The Washington Post recently ran an article entitled “Academic Elites Fill Obama’s Roster,” lamenting the high level of education achieved by many of the new hirees of the government in waiting.
While Obama’s picks have been lauded for their ethnic and ideological mix, they lack diversity in one regard: They are almost exclusively products of the nation’s elite institutions and generally share a more intellectual outlook than is often the norm in government.
The Ivy-laced network taking hold in Washington is drawing scorn from many conservatives, who have in recent decades decried the leftward drift of academia and cast themselves as defenders of regular Americans against highbrow snobbery.
Bora Zivkovic at A Blog Around the Clock excoriated the Post for its “he-said-she-said False Equivalence journalism,” pointing out that universities
are the places explicitly built to train the new generations of leaders – people who have a good grasp of the way the world works and a good understanding of the best ways to deal with the curveballs that the world throws at people and societies.
Since the Post’s take on Obama’s appointments is largely a result of the conservatives they chose to interview, Zivkovic asks
why should any media outlet ever ask any conservative for any opinion on any topic? They have been proven wrong on everything, their ideology is dead, and their opinions are irrelevant.
While Zivkovic’s post is drenched in hyperbole (I hope), which means I can’t take umbrage with his actual words, I do agree with his thesis–that having well-educated, knowledgeable and worldly people in leadership positions is invariably a good thing, especially considering the alternatives that we all got a close look at during this election cycle. And indeed, a lot of Republicans are frustratingly unintelligent.
One important thing to note about these appointments, that neither Zivkovic nor the Post mentioned, is that the concept of “academic elitism” is slowly becoming coreferential with “wealth.” Most of the conservatives interviewed in the article seem wary of higher education because of its bias to the left, which they perceive as an ideological problem that threatens Republicanism. However, I would suggest that this is more problematic for other reasons: according to a widely read (and blogged-about) NY Times article, a report from the National Center for Public Policy and Higher Education found that tuition costs since the eighties have been rising much faster than annual household incomes:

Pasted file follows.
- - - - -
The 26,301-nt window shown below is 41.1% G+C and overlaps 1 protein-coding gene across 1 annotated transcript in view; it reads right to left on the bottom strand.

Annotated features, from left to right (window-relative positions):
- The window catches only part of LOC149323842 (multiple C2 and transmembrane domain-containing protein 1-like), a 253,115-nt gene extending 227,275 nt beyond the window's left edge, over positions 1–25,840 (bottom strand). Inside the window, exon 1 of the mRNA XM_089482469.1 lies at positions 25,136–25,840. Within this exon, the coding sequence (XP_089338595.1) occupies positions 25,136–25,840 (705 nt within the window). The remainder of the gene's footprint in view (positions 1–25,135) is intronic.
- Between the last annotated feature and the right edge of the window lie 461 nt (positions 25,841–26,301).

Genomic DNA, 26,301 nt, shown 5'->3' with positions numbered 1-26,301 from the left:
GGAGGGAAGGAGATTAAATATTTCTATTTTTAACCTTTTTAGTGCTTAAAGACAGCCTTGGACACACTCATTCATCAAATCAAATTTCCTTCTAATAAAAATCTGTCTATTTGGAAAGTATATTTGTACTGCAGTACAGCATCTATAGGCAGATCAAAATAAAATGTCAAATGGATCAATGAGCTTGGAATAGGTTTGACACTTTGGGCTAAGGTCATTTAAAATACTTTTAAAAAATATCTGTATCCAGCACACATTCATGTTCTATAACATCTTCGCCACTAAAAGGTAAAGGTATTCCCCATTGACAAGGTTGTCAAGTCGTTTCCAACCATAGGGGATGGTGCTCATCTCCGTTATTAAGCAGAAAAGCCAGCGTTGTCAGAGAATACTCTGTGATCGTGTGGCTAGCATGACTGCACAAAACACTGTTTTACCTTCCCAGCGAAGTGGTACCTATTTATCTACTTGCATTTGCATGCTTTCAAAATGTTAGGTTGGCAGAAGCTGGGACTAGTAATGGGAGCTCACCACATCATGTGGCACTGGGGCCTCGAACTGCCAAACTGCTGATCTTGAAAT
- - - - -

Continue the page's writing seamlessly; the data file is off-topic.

Published college tuition and fees increased 439 percent from 1982 to 2007 while median family income rose 147 percent. Student borrowing has more than doubled in the last decade, and students from lower-income families, on average, get smaller grants from the colleges they attend than students from more affluent families.
Poor families, as usual, have it worse, considering that families in the lowest 20% have to pay 55% of the median annual income in order to afford a year at a public university; private universities obviously cost much more. Even community colleges have seen comparable increases.
As tuition costs rise, it becomes more often the case that only wealthy families can afford college education for their children, and this is a problem that is lamentable if government seeks highly educated people for public office, as they should. The obvious corollary with this kind of recruitment isn’t necessarily the hiring of lots of “radical leftists” and “anti-Americans,” but rather lots of people who are fortunate enough to be able to afford college education instead of people who are intelligent and qualified for college education. This is a problem that hopefully the government in waiting will be able to direct their brain power at.